The MSCI Factor Indexes are based on well-researched academic studies. The MSCI Factor Indexes were identified and developed based on academic results, creating a unified language to describe risk and return via the perspective of factors (MSCI Factor Research, 2021).

Performance of factors over time

Figure 2 compares the MSCI factor indexes’ performance from 1999 to May 2020. All indexes are rebalanced on a 100-point scale to ensure consistency in performance and to facilitate factor comparisons. Over a two-decade period, smart beta factors have all outperformed the MSCI World index, with the MSCI World Minimum Volatility Index as the most profitable factor which has consistently provided excess profits over the long run while (MSCI Factor research, 2021).

Figure 2. Performance of MSCI Factor Indexes during the period 1999-2017.
MSCI_performance
Source: MSCI Research (2021).

Individual factors have consistently outperformed the market over time. Figure 2 represents the performance of the MSCI Factor Indexes for the last two decades compared to the MSCI ACWI, which is MSCI’s flagship global equity index and is designed to represent the performance of large- and mid-cap stocks across 23 developed and 27 emerging markets.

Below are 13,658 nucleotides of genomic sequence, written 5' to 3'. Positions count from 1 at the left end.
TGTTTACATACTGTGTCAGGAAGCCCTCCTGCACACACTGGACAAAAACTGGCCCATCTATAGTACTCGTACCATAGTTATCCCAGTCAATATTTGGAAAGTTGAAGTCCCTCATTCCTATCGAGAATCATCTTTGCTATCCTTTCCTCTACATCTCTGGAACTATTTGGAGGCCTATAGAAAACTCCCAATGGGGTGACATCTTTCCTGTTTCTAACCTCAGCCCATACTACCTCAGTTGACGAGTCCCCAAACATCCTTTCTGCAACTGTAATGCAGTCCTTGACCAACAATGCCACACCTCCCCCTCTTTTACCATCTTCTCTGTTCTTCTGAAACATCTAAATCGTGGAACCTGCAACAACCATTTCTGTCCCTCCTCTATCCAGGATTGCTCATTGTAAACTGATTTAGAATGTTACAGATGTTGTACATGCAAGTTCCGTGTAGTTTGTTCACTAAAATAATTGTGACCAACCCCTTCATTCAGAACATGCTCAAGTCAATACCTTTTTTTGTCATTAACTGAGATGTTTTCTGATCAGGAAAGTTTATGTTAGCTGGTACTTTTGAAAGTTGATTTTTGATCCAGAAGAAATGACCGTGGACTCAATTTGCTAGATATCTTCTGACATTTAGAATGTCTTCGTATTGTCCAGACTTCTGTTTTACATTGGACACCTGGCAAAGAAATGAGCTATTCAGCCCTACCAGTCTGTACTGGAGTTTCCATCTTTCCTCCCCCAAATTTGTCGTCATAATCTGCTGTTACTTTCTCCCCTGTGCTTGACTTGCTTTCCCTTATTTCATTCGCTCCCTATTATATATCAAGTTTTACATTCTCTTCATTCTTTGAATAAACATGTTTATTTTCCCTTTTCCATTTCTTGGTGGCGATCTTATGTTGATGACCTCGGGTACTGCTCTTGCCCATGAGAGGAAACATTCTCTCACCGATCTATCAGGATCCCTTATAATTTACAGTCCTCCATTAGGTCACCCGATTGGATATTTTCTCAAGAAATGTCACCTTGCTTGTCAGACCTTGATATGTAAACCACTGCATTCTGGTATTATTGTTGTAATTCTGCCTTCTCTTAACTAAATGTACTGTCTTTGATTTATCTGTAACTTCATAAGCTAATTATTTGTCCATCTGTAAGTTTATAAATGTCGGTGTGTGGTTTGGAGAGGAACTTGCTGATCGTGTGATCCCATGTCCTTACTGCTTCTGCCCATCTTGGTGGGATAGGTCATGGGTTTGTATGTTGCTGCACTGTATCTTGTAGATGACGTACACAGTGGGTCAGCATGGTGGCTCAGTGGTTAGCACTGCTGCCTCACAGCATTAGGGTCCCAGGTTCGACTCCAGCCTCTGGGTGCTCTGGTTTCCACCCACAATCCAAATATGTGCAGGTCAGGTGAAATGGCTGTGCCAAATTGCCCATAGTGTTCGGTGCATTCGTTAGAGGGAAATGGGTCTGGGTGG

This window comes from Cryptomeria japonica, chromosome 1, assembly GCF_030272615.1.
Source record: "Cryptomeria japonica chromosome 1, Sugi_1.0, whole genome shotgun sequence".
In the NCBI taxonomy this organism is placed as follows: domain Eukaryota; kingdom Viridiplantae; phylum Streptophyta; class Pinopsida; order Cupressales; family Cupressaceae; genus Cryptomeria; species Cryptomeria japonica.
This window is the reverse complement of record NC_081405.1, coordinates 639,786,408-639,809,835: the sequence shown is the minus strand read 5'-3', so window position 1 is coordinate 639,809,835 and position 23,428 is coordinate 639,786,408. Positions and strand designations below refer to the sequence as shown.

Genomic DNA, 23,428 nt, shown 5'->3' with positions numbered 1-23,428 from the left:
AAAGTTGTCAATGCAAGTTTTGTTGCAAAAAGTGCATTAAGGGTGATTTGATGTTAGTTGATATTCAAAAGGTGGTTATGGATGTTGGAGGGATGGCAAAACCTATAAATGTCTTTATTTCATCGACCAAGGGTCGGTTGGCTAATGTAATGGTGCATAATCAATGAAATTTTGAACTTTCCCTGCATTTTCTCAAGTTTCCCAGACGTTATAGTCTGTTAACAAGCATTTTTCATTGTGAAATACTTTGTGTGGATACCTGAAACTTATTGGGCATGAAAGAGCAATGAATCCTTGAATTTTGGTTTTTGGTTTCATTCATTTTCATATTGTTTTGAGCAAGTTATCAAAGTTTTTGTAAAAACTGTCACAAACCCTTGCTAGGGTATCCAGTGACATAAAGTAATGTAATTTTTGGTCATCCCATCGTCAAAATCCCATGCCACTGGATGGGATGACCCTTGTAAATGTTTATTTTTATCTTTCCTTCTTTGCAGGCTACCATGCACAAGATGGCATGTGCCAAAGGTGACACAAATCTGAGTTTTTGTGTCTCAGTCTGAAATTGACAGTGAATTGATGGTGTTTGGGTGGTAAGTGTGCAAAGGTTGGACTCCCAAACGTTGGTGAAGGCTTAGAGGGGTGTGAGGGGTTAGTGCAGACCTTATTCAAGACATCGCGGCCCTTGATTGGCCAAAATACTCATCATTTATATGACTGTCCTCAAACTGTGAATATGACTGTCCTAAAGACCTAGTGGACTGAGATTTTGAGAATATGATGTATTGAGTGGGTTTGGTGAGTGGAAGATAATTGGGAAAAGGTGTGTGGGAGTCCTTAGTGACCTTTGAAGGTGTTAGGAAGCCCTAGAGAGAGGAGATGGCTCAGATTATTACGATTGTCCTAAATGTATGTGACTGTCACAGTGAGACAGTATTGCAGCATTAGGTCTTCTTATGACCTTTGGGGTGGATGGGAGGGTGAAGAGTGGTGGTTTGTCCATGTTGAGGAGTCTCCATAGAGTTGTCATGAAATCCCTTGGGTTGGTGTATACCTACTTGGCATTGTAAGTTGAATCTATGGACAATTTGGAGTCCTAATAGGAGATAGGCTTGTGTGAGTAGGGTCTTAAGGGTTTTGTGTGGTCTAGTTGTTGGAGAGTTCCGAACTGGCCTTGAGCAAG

It is possible to make some conclusions regarding the performance of the investment factor over the previous two decades by dissecting the performance of the various factorial strategies. The value factor was the one that drove performance in the first decade of the 2000s. This outperformance is characterized by a movement towards more conservative investment in a growing market environment. The dotcom bubble crash resulted in a bear market, with the minimal volatility approach helping to absorb market shocks in 2002. When it comes to the minimal volatility approach, it is evident that it is highly beneficial during moments of high volatility, acting as a viable alternative to hedging one’s stock market exposure and moving into more safe-haven products. Several times of extreme volatility may be recognized, including the dotcom boom, the US subprime crisis, and the European debt crisis as shown in Figure 3.